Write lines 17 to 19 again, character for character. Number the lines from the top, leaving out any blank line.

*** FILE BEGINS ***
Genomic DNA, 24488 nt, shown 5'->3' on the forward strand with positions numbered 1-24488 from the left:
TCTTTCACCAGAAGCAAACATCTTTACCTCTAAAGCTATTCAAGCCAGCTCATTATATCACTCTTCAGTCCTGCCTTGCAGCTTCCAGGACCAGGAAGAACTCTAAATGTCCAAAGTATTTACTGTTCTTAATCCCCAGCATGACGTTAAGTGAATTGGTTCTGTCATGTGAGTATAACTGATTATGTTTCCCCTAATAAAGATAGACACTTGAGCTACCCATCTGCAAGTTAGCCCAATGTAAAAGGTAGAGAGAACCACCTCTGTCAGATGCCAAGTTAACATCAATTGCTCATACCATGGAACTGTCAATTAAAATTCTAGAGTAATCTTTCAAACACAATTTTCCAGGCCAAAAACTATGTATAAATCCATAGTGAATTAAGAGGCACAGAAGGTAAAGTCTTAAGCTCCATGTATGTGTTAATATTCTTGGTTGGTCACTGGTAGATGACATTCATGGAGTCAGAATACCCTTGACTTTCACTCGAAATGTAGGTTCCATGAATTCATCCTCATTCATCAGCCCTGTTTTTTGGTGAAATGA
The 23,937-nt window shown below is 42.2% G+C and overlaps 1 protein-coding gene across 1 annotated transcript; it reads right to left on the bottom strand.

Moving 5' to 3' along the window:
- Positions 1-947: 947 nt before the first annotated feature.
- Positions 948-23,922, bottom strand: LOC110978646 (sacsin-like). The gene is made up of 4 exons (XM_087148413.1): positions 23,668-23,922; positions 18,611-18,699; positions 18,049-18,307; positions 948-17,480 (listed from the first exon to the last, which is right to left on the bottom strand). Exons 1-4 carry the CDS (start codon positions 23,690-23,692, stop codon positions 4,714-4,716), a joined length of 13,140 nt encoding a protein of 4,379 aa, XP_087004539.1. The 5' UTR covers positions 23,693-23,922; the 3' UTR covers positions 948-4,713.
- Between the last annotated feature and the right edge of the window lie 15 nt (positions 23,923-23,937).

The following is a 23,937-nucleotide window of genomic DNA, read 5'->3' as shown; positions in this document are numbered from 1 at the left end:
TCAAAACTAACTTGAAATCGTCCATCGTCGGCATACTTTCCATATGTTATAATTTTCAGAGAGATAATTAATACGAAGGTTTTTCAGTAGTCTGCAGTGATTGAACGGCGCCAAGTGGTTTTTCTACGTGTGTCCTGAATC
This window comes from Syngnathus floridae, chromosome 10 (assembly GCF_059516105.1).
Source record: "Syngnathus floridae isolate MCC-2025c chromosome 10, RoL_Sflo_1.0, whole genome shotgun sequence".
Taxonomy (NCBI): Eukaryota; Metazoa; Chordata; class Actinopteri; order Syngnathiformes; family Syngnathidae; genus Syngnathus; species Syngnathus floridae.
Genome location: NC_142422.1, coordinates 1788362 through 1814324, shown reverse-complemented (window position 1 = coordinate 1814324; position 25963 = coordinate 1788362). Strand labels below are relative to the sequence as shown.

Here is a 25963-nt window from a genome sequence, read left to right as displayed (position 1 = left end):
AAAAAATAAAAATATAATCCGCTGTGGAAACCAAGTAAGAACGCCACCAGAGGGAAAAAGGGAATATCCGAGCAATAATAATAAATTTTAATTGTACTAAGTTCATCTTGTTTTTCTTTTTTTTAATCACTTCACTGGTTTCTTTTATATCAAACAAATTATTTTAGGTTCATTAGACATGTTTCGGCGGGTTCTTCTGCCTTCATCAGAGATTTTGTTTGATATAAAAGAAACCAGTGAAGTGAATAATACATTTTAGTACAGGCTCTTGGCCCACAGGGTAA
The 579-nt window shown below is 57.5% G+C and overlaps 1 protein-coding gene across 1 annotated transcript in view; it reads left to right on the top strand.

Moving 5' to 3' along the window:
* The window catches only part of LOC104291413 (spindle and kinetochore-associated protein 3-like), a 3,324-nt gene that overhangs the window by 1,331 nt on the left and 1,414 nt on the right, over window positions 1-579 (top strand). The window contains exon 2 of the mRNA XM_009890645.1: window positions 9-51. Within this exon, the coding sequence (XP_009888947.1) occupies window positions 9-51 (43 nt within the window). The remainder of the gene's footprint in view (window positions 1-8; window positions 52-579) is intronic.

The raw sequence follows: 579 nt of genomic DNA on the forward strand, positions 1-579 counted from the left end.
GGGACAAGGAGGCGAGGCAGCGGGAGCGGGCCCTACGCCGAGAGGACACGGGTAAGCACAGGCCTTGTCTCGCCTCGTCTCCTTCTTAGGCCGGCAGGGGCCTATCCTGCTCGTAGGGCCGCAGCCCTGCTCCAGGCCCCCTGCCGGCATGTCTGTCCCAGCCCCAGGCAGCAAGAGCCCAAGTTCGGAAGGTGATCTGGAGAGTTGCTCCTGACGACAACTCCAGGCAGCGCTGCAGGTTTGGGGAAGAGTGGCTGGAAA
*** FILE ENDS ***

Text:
Moving 5' to 3' along the window:
* The window catches only part of LOC104291413 (spindle and kinetochore-associated protein 3-like), a 3,324-nt gene that overhangs the window by 1,331 nt on the left and 1,414 nt on the right, over window positions 1-579 (top strand). The window contains exon 2 of the mRNA XM_009890645.1: window positions 9-51. Within this exon, the coding sequence (XP_009888947.1) occupies window positions 9-51 (43 nt within the window). The remainder of the gene's footprint in view (window positions 1-8; window positions 52-579) is intronic.

The raw sequence follows: 579 nt of genomic DNA on the forward strand, positions 1-579 counted from the left end.